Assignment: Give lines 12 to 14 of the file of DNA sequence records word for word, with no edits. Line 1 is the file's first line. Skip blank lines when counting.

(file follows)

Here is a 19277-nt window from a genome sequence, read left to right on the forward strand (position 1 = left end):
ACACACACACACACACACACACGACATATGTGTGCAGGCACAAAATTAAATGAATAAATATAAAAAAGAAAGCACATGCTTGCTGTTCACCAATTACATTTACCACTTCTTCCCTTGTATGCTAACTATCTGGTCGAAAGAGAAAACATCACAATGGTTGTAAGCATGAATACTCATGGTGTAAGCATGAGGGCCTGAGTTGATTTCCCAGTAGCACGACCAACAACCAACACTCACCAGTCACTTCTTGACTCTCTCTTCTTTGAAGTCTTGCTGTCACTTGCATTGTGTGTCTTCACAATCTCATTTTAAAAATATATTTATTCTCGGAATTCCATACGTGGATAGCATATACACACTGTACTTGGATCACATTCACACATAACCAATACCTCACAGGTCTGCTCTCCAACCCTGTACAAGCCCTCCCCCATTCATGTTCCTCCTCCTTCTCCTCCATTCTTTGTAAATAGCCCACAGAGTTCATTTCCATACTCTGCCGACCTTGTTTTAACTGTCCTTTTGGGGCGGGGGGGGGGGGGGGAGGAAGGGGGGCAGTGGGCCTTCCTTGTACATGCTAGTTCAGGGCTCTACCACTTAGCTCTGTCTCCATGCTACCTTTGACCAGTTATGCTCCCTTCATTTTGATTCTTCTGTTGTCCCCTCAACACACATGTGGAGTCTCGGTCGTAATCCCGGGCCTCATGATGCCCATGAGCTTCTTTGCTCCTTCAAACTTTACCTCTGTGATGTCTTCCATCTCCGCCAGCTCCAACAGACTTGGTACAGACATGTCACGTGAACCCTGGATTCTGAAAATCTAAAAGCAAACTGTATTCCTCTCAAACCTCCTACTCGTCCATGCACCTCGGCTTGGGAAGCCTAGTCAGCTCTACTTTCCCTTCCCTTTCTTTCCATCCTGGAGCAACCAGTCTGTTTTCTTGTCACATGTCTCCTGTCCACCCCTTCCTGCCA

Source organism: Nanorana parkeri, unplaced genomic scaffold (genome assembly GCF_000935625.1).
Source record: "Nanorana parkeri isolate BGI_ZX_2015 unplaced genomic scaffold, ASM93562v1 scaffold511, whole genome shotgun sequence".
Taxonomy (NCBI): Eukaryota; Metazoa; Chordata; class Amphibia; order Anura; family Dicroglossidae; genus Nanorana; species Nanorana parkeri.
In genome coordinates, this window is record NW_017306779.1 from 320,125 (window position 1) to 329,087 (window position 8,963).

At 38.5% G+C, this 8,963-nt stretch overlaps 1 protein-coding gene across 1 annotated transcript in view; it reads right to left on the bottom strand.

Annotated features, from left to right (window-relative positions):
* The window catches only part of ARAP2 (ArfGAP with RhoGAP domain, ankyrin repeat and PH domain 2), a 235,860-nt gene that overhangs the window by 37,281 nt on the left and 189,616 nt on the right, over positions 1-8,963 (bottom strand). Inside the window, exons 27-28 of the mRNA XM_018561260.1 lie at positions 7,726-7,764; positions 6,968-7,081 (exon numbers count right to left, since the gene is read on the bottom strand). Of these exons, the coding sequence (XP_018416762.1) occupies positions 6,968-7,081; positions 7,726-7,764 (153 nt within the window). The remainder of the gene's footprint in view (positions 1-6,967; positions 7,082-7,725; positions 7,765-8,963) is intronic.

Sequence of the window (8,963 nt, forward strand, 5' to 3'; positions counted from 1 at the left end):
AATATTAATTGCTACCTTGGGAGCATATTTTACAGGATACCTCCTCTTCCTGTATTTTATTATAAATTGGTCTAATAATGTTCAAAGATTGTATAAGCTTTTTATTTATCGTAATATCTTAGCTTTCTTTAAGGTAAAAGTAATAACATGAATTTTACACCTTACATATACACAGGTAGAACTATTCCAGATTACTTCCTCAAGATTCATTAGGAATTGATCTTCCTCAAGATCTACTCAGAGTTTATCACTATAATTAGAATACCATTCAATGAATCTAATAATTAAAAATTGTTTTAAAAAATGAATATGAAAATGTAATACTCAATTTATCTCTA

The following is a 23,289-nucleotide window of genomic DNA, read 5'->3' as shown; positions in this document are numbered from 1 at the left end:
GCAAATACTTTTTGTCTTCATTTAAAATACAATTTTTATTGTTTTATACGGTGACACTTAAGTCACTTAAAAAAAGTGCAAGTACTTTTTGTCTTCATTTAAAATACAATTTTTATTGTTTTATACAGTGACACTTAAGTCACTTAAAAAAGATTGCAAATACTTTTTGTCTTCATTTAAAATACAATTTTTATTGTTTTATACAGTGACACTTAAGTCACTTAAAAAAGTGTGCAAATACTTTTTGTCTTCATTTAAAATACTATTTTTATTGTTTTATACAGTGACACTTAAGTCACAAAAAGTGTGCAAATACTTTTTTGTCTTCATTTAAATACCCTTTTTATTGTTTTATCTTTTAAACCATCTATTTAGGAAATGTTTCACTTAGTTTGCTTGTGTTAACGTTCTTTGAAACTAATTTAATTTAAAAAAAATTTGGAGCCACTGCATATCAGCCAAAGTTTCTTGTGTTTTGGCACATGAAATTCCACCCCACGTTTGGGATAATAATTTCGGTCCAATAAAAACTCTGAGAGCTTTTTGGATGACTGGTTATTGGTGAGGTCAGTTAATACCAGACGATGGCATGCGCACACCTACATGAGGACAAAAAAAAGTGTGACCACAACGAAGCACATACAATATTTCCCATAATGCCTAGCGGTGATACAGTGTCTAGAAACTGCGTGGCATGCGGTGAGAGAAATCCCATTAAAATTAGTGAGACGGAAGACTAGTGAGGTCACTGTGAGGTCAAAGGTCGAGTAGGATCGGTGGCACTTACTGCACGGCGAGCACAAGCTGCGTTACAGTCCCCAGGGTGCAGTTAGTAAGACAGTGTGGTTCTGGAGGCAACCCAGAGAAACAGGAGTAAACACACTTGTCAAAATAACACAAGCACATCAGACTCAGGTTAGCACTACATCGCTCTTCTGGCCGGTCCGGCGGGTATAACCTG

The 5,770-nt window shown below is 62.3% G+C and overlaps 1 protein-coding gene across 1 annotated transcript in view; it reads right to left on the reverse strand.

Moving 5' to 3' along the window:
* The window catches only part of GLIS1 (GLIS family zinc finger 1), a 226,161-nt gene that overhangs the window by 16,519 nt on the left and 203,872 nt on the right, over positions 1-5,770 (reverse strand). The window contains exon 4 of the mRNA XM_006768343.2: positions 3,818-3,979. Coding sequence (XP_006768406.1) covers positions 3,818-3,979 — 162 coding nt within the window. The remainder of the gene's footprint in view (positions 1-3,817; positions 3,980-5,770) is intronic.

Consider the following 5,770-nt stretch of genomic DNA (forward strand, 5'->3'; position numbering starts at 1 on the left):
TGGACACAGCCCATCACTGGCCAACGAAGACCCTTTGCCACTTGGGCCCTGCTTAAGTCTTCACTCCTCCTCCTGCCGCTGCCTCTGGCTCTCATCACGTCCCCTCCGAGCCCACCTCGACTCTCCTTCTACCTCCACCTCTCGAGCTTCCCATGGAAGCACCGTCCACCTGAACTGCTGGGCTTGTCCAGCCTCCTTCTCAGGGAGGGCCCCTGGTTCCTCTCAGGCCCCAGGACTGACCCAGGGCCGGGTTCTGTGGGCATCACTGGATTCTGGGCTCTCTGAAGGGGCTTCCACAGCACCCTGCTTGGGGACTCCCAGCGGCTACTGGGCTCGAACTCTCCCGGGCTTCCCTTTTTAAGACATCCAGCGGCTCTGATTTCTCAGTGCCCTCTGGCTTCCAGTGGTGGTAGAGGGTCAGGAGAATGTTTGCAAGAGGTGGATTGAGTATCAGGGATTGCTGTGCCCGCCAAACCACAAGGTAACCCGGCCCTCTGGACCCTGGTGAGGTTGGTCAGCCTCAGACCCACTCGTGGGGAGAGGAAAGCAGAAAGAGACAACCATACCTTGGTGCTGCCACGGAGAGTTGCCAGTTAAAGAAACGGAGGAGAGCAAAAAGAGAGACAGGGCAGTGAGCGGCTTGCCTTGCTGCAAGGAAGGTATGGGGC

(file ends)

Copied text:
The following is a 23,289-nucleotide window of genomic DNA, read 5'->3' as shown; positions in this document are numbered from 1 at the left end:
GCAAATACTTTTTGTCTTCATTTAAAATACAATTTTTATTGTTTTATACGGTGACACTTAAGTCACTTAAAAAAAGTGCAAGTACTTTTTGTCTTCATTTAAAATACAATTTTTATTGTTTTATACAGTGACACTTAAGTCACTTAAAAAAGATTGCAAATACTTTTTGTCTTCATTTAAAATACAATTTTTATTGTTTTATACAGTGACACTTAAGTCACTTAAAAAAGTGTGCAAATACTTTTTGTCTTCATTTAAAATACTATTTTTATTGTTTTATACAGTGACACTTAAGTCACAAAAAGTGTGCAAATACTTTTTTGTCTTCATTTAAATACCCTTTTTATTGTTTTATCTTTTAAACCATCTATTTAGGAAATGTTTCACTTAGTTTGCTTGTGTTAACGTTCTTTGAAACTAATTTAATTTAAAAAAAATTTGGAGCCACTGCATATCAGCCAAAGTTTCTTGTGTTTTGGCACATGAAATTCCACCCCACGTTTGGGATAATAATTTCGGTCCAATAAAAACTCTGAGAGCTTTTTGGATGACTGGTTATTGGTGAGGTCAGTTAATACCAGACGATGGCATGCGCACACCTACATGAGGACAAAAAAAAGTGTGACCACAACGAAGCACATACAATATTTCCCATAATGCCTAGCGGTGATACAGTGTCTAGAAACTGCGTGGCATGCGGTGAGAGAAATCCCATTAAAATTAGTGAGACGGAAGACTAGTGAGGTCACTGTGAGGTCAAAGGTCGAGTAGGATCGGTGGCACTTACTGCACGGCGAGCACAAGCTGCGTTACAGTCCCCAGGGTGCAGTTAGTAAGACAGTGTGGTTCTGGAGGCAACCCAGAGAAACAGGAGTAAACACACTTGTCAAAATAACACAAGCACATCAGACTCAGGTTAGCACTACATCGCTCTTCTGGCCGGTCCGGCGGGTATAACCTG

The 5,770-nt window shown below is 62.3% G+C and overlaps 1 protein-coding gene across 1 annotated transcript in view; it reads right to left on the reverse strand.